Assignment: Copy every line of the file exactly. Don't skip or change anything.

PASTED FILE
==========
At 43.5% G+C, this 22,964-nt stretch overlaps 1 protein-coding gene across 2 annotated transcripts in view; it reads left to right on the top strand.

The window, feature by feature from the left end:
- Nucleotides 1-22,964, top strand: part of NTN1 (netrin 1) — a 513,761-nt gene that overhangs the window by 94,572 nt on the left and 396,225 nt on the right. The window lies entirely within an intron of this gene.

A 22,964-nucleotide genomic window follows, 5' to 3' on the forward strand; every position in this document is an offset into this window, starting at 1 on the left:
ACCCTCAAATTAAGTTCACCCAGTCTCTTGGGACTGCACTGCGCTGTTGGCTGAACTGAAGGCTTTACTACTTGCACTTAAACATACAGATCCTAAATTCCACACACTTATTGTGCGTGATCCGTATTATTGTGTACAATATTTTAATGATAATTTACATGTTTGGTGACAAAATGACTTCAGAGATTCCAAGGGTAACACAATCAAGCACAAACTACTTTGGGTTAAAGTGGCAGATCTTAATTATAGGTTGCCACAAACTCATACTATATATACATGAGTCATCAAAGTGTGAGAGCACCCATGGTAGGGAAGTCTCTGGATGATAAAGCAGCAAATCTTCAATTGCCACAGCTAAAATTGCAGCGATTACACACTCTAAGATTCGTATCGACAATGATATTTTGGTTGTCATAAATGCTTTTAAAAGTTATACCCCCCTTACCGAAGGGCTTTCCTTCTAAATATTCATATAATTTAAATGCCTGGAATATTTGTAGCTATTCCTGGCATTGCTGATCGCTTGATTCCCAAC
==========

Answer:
At 43.5% G+C, this 22,964-nt stretch overlaps 1 protein-coding gene across 2 annotated transcripts in view; it reads left to right on the top strand.

The window, feature by feature from the left end:
- Nucleotides 1-22,964, top strand: part of NTN1 (netrin 1) — a 513,761-nt gene that overhangs the window by 94,572 nt on the left and 396,225 nt on the right. The window lies entirely within an intron of this gene.

A 22,964-nucleotide genomic window follows, 5' to 3' on the forward strand; every position in this document is an offset into this window, starting at 1 on the left:
ACCCTCAAATTAAGTTCACCCAGTCTCTTGGGACTGCACTGCGCTGTTGGCTGAACTGAAGGCTTTACTACTTGCACTTAAACATACAGATCCTAAATTCCACACACTTATTGTGCGTGATCCGTATTATTGTGTACAATATTTTAATGATAATTTACATGTTTGGTGACAAAATGACTTCAGAGATTCCAAGGGTAACACAATCAAGCACAAACTACTTTGGGTTAAAGTGGCAGATCTTAATTATAGGTTGCCACAAACTCATACTATATATACATGAGTCATCAAAGTGTGAGAGCACCCATGGTAGGGAAGTCTCTGGATGATAAAGCAGCAAATCTTCAATTGCCACAGCTAAAATTGCAGCGATTACACACTCTAAGATTCGTATCGACAATGATATTTTGGTTGTCATAAATGCTTTTAAAAGTTATACCCCCCTTACCGAAGGGCTTTCCTTCTAAATATTCATATAATTTAAATGCCTGGAATATTTGTAGCTATTCCTGGCATTGCTGATCGCTTGATTCCCAAC